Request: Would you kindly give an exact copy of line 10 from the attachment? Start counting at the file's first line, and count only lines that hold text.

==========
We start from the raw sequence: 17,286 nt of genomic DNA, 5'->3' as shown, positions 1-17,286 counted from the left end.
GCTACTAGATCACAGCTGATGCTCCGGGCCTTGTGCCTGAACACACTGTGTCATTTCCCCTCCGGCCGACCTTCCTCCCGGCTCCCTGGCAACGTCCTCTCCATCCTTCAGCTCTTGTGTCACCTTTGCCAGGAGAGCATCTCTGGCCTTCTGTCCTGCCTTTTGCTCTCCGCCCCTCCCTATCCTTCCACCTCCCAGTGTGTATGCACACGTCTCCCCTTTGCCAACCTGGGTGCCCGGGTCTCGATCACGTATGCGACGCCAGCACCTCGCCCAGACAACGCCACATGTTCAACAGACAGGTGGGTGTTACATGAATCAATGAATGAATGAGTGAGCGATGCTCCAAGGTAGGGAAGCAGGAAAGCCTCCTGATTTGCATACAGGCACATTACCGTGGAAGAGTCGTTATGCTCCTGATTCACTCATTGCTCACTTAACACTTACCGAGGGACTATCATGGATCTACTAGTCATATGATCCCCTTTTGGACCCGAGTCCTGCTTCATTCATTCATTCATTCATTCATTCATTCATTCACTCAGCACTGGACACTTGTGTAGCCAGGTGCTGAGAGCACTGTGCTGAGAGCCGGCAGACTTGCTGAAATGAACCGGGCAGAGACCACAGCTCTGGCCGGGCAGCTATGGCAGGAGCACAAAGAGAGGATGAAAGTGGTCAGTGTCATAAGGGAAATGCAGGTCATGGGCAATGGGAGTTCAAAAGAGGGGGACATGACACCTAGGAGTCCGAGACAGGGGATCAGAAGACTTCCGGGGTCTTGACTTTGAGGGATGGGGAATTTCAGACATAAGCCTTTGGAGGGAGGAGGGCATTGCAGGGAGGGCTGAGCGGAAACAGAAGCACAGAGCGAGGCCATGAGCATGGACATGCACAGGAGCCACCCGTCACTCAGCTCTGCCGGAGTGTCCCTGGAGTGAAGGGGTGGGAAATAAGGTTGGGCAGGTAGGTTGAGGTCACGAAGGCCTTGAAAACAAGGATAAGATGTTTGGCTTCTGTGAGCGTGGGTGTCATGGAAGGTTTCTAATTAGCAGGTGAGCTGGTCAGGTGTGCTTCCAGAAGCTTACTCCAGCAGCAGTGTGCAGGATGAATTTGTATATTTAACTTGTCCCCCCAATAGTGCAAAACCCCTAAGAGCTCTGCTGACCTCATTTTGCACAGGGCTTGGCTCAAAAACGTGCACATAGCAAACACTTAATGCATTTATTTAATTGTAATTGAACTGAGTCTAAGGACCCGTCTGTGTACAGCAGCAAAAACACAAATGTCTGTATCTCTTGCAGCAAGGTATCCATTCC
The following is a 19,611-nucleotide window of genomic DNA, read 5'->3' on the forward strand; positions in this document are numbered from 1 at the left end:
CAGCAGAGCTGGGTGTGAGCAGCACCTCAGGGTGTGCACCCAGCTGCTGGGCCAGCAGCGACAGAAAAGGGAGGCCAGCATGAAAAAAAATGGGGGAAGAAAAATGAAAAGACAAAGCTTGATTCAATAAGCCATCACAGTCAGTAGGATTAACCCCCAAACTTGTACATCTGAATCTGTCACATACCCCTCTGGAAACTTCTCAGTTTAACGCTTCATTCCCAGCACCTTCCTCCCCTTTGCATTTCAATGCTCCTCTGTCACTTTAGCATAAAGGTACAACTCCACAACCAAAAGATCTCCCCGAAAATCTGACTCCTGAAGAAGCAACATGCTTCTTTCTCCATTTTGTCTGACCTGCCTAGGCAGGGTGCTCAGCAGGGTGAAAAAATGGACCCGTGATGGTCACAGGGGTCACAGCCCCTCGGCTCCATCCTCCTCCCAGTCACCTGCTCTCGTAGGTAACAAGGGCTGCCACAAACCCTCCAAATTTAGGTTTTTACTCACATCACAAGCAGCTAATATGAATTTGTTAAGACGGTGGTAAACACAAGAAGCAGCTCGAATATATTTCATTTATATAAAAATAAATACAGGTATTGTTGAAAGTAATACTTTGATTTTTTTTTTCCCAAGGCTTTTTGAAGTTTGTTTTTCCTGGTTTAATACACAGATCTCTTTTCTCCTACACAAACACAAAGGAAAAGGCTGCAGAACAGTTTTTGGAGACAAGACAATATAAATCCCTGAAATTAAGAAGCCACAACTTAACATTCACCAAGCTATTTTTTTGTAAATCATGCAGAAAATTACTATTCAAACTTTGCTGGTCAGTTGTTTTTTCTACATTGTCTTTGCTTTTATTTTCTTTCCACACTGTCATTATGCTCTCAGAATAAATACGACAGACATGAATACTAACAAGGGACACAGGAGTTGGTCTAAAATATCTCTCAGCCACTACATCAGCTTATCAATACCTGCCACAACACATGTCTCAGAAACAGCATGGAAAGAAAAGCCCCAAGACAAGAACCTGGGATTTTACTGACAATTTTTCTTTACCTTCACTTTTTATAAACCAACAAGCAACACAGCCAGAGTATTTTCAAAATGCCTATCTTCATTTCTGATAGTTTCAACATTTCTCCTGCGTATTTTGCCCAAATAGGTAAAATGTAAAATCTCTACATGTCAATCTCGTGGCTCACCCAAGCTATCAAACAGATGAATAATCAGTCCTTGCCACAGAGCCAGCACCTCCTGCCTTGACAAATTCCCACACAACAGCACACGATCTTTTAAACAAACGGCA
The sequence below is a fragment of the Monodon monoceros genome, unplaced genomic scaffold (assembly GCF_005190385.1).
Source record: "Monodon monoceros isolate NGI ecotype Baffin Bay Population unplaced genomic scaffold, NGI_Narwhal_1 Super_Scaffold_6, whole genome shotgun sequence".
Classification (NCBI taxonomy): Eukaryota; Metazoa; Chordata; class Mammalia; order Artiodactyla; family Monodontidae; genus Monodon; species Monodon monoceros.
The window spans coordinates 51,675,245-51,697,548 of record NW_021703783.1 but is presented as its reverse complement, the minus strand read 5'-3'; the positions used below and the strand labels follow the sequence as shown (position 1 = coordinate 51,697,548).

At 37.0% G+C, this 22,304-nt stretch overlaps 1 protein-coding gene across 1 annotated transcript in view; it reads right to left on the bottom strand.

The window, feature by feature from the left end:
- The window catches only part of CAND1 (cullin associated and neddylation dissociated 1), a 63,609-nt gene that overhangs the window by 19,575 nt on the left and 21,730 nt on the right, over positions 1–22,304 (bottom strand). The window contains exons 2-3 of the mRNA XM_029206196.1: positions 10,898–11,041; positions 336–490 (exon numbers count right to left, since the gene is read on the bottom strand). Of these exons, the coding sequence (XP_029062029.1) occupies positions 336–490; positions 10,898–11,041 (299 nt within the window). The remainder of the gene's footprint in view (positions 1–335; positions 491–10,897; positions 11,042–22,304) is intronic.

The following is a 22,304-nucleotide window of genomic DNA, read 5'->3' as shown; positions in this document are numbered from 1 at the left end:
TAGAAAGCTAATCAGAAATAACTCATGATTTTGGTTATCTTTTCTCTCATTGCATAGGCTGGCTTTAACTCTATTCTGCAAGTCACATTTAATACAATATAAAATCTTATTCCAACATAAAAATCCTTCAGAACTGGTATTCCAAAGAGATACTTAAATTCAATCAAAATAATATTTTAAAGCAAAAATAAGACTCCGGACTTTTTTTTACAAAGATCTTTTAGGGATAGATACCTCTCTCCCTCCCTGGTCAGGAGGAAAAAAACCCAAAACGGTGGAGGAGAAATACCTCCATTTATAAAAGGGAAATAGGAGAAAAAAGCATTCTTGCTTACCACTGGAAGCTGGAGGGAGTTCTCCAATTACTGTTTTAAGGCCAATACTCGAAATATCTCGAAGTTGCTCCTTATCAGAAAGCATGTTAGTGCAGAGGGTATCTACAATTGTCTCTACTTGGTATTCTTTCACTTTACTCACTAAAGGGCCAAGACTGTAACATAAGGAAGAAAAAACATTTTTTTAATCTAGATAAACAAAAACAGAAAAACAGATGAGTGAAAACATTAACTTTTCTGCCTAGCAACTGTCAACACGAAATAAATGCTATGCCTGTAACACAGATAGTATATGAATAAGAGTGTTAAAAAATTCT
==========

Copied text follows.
The window, feature by feature from the left end: